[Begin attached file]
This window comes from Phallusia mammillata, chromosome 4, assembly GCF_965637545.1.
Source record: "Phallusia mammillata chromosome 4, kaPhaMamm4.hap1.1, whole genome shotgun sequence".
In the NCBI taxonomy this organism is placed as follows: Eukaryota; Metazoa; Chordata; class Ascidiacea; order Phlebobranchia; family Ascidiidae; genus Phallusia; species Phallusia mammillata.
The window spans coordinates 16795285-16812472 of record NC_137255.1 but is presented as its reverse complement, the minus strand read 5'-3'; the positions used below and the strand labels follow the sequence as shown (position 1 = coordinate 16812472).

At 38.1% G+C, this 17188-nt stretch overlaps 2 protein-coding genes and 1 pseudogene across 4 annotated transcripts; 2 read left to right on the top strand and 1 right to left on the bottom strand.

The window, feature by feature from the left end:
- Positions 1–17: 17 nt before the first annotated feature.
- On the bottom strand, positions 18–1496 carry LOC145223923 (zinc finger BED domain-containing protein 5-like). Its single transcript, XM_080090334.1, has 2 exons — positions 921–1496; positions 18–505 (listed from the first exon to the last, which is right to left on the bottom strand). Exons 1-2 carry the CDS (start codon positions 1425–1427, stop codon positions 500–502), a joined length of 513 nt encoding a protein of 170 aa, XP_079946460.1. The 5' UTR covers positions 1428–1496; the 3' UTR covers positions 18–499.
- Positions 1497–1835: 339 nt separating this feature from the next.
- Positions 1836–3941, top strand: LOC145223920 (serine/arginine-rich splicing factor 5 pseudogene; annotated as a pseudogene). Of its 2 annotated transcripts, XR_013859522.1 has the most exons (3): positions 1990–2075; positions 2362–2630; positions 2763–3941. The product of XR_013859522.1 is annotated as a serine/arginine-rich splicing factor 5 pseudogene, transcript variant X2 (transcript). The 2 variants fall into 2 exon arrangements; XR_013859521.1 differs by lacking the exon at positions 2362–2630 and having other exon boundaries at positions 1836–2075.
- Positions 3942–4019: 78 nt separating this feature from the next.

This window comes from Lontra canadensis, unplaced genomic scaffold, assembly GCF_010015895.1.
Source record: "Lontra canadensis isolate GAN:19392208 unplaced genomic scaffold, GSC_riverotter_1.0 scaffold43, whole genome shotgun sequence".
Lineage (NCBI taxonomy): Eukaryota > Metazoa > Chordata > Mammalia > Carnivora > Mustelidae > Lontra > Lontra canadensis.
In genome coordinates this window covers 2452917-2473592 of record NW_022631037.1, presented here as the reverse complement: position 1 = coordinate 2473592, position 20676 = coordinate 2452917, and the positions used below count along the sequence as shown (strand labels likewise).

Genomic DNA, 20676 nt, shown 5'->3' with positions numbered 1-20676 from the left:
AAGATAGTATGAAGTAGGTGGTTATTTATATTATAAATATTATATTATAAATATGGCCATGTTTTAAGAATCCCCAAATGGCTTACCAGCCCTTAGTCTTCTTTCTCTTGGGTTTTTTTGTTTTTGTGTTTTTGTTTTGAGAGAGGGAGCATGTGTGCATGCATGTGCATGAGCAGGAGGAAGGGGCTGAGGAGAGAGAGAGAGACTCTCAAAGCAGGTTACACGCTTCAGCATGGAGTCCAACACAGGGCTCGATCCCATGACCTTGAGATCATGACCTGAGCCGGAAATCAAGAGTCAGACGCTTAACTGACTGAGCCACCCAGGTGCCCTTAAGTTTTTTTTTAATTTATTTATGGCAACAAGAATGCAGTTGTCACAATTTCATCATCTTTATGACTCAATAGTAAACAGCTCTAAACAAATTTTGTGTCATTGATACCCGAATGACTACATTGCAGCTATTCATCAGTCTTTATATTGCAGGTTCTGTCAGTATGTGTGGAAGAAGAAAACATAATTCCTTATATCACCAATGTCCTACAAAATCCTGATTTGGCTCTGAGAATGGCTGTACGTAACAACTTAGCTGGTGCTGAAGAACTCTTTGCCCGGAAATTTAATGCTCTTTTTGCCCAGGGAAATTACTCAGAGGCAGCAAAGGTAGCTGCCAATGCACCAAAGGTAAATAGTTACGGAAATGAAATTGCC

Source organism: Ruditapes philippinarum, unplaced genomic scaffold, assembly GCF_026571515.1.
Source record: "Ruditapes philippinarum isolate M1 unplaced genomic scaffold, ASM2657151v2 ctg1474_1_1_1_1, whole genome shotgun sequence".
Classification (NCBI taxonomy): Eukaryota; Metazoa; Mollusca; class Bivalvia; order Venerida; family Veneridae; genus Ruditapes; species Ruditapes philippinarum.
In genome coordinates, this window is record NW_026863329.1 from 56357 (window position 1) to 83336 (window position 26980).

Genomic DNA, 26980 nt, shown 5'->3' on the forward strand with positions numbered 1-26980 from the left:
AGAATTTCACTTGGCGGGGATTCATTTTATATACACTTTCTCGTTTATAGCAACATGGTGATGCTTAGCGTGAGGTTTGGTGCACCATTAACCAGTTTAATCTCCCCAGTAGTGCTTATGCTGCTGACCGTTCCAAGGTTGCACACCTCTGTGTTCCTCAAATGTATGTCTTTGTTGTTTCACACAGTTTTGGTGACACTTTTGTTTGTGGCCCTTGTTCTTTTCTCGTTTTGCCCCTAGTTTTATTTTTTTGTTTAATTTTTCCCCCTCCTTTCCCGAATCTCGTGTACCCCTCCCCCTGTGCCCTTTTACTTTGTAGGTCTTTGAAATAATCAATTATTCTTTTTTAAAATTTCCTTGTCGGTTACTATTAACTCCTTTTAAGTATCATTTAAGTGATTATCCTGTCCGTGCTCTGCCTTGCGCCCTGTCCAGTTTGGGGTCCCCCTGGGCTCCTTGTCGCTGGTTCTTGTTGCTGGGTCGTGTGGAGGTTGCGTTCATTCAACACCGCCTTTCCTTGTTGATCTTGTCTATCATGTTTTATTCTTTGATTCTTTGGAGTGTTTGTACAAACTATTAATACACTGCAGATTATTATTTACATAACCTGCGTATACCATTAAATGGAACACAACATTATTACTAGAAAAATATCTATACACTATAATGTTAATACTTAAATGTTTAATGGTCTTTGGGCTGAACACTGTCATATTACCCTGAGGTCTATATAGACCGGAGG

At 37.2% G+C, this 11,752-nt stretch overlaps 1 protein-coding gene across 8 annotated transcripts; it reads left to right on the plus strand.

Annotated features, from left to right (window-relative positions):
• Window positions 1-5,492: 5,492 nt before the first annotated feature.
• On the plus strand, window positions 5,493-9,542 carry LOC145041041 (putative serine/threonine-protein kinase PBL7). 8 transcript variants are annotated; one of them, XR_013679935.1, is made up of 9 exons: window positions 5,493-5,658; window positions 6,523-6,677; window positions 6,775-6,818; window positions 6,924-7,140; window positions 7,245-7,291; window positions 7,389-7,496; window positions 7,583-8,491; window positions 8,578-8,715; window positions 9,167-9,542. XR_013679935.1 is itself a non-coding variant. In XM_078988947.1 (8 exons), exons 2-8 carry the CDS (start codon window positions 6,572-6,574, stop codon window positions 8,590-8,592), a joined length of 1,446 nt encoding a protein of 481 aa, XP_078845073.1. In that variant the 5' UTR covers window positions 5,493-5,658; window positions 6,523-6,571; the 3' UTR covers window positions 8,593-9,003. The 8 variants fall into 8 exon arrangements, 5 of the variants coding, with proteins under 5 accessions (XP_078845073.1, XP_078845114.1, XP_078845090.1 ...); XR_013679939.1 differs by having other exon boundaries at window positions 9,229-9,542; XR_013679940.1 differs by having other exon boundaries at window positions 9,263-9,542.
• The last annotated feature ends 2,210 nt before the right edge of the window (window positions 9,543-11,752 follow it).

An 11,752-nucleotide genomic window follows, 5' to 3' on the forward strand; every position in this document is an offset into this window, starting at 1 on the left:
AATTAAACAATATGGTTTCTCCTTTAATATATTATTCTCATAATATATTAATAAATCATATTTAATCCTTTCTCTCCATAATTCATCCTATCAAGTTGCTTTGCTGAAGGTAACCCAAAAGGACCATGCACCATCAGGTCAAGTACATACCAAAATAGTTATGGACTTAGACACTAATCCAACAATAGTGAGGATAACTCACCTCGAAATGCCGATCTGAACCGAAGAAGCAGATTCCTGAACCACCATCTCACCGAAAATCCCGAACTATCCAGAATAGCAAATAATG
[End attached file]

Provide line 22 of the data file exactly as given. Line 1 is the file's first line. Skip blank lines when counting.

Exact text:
Genomic DNA, 26980 nt, shown 5'->3' on the forward strand with positions numbered 1-26980 from the left: